Circadian rhythms give the sense of time to cyanobacteria and most eukaryotes, so that these organisms can adapt their physiology and behavior to daily environmental variations. These rhythms are generated by an endogenous, self-sustained molecular pacemaker (Dunlap, 1999). In Drosophila, this pacemaker is a transcriptional feedback loop (Hardin, 2005). Two proteins, PER and TIM, repress their own gene transcription by blocking the activity of two transcription factors: CLK and CYC. A set of kinases (DBT, CKII, SGG) and a phosphatase (PP2A) regulate PER and TIM phosphorylation, and therefore their stability and activity, so that the cycle lasts 24 hours. A second feedback loop regulates CLK expression. PDP1 and VRI are positive and negative transcriptional regulators of the clk gene, respectively, while CLK regulates positively their circadian expression (Hardin, 2005). The first loop is absolutely essential for circadian rhythms, but the function of the second loop still needs to be established. It might be important for the robustness of circadian rhythms, or their stability (Emery and Reppert, 2004). A strikingly similar molecular architecture that involves two interlocked feedback loops is also found in mammals (Shearman et al., 2000).
Recent studies have begun to elucidate the neural circuitry underlying circadian rhythms in Drosophila. This crepuscular animal shows two peaks of activity: around dawn and before dusk. Two separate groups of cells control these two peaks of activity: the ventral Lateral Neurons (LNvs) - that express the neuropeptide PDF - control the morning peak of activity, while the dorsal Lateral Neurons (LNds) and possibly two Dorsal Neurons (DNs) control the evening peak (Grima et al., 2004; Stoleru et al., 2004). A recent study suggests that a specific LNv that does not express PDF might also contribute to the evening peak (Rieger et al., 2006). The PDF positive LNvs have another crucial function: they maintain circadian rhythms in constant environmental conditions (constant darkness and constant temperature to be precise; Renn et al., 1999). These cells are believed to synchronize the other groups of circadian neurons through the rhythmic secretion of PDF (Park et al., 2000; Stoleru et al., 2005). The absence of the LNvs or of PDF results in rapid loss of behavioral rhythmicity under constant darkness, severely reduced amplitude of tim mRNA oscillations, and desynchronization of PER cycling within different groups of circadian neurons (Lin et al., 2004; Peng et al., 2003; Renn et al., 1999).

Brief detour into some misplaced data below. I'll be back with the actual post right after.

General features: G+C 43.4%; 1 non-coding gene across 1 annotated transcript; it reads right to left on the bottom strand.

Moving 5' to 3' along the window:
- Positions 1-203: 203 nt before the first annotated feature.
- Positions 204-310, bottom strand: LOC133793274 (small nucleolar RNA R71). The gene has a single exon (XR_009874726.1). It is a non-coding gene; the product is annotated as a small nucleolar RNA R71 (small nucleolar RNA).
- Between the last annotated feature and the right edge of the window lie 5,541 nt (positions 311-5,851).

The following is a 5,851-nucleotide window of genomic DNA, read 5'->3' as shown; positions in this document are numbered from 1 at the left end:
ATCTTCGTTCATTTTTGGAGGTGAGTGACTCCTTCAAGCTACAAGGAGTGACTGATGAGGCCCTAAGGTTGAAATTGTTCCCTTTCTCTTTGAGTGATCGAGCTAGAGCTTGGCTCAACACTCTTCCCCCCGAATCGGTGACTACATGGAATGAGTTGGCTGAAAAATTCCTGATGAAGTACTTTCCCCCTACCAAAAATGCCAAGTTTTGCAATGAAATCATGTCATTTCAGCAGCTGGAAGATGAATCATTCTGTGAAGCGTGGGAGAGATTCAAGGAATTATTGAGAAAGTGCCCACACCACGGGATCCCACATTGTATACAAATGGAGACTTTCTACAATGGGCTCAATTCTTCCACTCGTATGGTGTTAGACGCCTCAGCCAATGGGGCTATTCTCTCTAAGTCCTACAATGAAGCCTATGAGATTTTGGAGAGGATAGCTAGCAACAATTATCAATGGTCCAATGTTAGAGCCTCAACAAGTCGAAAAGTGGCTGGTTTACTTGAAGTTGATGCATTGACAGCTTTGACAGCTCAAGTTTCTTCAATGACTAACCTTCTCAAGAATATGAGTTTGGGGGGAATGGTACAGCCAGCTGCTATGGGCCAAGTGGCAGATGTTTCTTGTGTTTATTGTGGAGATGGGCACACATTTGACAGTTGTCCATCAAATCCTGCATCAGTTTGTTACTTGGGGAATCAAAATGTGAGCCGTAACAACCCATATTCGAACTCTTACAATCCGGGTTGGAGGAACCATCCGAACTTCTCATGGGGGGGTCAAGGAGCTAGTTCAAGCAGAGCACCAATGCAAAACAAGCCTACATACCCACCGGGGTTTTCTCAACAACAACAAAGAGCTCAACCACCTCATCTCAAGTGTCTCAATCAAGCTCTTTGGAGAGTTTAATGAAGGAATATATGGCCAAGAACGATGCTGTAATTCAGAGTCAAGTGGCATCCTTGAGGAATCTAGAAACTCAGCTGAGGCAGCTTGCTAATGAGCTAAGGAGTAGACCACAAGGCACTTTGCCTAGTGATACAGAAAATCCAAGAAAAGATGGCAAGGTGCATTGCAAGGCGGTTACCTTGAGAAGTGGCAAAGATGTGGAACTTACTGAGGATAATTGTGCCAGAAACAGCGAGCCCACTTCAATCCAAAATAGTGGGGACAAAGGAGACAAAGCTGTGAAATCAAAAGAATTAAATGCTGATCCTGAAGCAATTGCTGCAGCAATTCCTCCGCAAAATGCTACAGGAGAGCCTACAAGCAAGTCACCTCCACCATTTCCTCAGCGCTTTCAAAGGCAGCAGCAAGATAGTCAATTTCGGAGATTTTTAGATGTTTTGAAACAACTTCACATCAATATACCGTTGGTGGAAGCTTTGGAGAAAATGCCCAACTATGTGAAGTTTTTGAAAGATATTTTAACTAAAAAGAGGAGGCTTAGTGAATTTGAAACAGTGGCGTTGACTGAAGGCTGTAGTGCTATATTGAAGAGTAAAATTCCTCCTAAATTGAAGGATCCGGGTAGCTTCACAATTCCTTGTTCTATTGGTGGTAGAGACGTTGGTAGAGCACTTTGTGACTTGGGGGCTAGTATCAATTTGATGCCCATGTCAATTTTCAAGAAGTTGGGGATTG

Since the LNvs control the oscillations of other circadian cells, they must be properly synchronized with the environment. The light:dark (LD) cycle is a crucial environmental cue. The LNvs receive two kinds of photic input. First, these cells are directly blue-light sensitive because they express the photoreceptor CRY (Emery et al., 2000b). Second, photoreceptive organs that express rhodopsins (eyes, ocelli, Hofbauer-Buchner eyelets) all contribute to a certain degree to the synchronization of the LNvs (Helfrich-Forster et al., 2001; Rieger et al., 2003).
CRY is thought to be the primary circadian photoreceptor, because it functions within circadian neurons (Emery et al., 2000b). Flies defective for CRY show very severe circadian photoreceptive defects. They cannot respond to short light pulses, while pulses as short as 1 minute can change the phase of circadian rhythms by several hours in wild-type flies (Egan et al., 1999; Stanewsky et al., 1998). They also react abnormally to constant light. Under these conditions, wild-type flies are arrhythmic, but flies without a functional CRY input pathway have a 24-hr period rhythm, as if they were in constant darkness (Emery et al., 2000a). Rescuing CRY function only in the LNvs is sufficient to significantly restore circadian behavioral light responses (Emery et al., 2000b). This indicates an important autonomous role of the LNvs in CRY dependent light responses. However, since these responses are not completely restored to normal, there might be other cells that contribute to CRY photoreception.
Here, we show that a gain-of-function mutation in the circadian pacemaker can also protect flies from the disruptive effects of constant light. Indeed, flies overexpressing the key pacemaker gene per are robustly rhythmic under constant illumination. Interestingly, our results demonstrate that the cells maintaining these behavioral rhythms are not the LNvs, but a subset of Dorsal Neurons of the DN1 group. Thus, these poorly characterized neurons play a central role in the control of circadian rhythms and the modulation of circadian responses to constant light.